My great great grandparents settled in Liberty Lake, Washington in the 1940s and started an apple orchard to survive. They then added a large barn and successfully raised fox and minks for their furs for additional income. After many years the property became a full blown farm with all the animals and kids. When i came along some of my earliest memories where helping grandpa picking veggies in the garden and eating some right off the vine.
I always loved everything out of the garden and it made me feel a sense of pride that we raised that food ourselves. When I bought my first house, the first thing home improvement project was a new garden spot. Then I got married and moved into my wife's house that didn't have a garden, so in went a garden spot that we all enjoyed. I always loved to share the produce we raised with friends and family. I always took immense pride at the look on friends' faces when they took a bite of my homegrown vine ripened tomato. They couldn't believe there is so much difference from store bought.
If all it took to make a tomato taste so good
was slowing things down, ripening properly and
feeding it good nutrients, then why not cannabis?
That is what got me thinking about cannabis production. Is the stuff we got right out of high school that burnt your throat like a flamethrower and tasted like you where smoking lawn clippings supposed to be that way? If all it took to make a tomato taste so good was slowing things down, ripening properly and feeding it quality nutrients, then why not cannabis?
So contrary to my wife's approval, I acquired some seeds and began a very small indooor grow. The result--as you would expect for the first harvest--was absolutely terrible. I knew nothing about growing indoors or cannabis production. So i did what any smart american would do, I purchased a book online. Ed Rosenthal's book I believe. I read it cover-to-cover many times. Before long, the book looked like it went through a war--I had pages highlighted, things circled and underlined. I think I even had some pages cut out and plastered on my grow room wall.
The next shot at it went a lot better and i got a nice little harvest out of my wimpy 400 watt light bulb. It was a decent smoke and as my nature would have it, I shared with everyone. People liked it and asked for more and I got some decent comments and feedback on how to do it better from regular smokers.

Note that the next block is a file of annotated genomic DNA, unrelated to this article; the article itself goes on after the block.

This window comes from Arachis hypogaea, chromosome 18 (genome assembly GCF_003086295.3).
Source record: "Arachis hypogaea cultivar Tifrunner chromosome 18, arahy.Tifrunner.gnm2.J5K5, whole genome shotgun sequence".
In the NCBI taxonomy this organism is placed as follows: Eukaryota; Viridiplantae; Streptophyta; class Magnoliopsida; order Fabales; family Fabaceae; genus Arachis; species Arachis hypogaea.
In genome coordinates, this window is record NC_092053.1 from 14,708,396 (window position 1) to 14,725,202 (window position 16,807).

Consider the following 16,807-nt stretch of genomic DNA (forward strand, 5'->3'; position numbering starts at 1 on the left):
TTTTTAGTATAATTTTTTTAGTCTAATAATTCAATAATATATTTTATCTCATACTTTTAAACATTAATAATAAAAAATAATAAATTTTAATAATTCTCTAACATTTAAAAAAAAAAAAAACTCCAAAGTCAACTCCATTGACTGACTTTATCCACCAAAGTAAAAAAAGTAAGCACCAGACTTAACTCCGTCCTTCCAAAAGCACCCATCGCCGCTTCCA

The hard part at this time of my growing career was that nobody spoke about growing cannabis. There is only one grow shop in Spokane at the time and it was taboo to talk about it. You hardly wanted to be seen parked in front for fear of law enforcement tracking you down.
When medical marijuana became legal, I got sucked into the snowball of purchasing indoor growing equipment. I upgraded bulbs to higher watts which prompted ventilation installation. I added more bulbs which prompted vented hoods. I added more hoods and bulbs which prompted airconditioning install. Tried hydroponics but that led to the basement flooding. And the list goes on forever.
I finally got it figured out and started producing some great bud. It took about 5 years of trial and error to really get dialed in. One problem was that during that time i had somehow abandoned my original reason for starting this all in the first place. Quality veggies or herb in this case like grandpa did it with all natural ingredients.
I had an equivalent yield to my synthetic
nutrients I was using but the flavor and smoothness
were out of this world amazing.
I got hooked on some commercial synthetic nutrient lines because life got so busy and they were plain more convenient to use. Growing organically is a lot harder than mixing 500ml of this and 195ml of that. So i started looking at just how I would like to feed my plants and still get great results
I started a new batch of cannabis plants and with a new approach of brewing fish effluent and natural fertilizers in a compost tea I found cannabis growing nirvana. I had an equivalent yield to my synthetic nutrients I was using but the flavor and smoothness were out of this world amazing.
And the rest is history, the only growing style I use with all my plants now because it works for everything. I hope we can adopt most of this growing style in a commercial application with good success as well.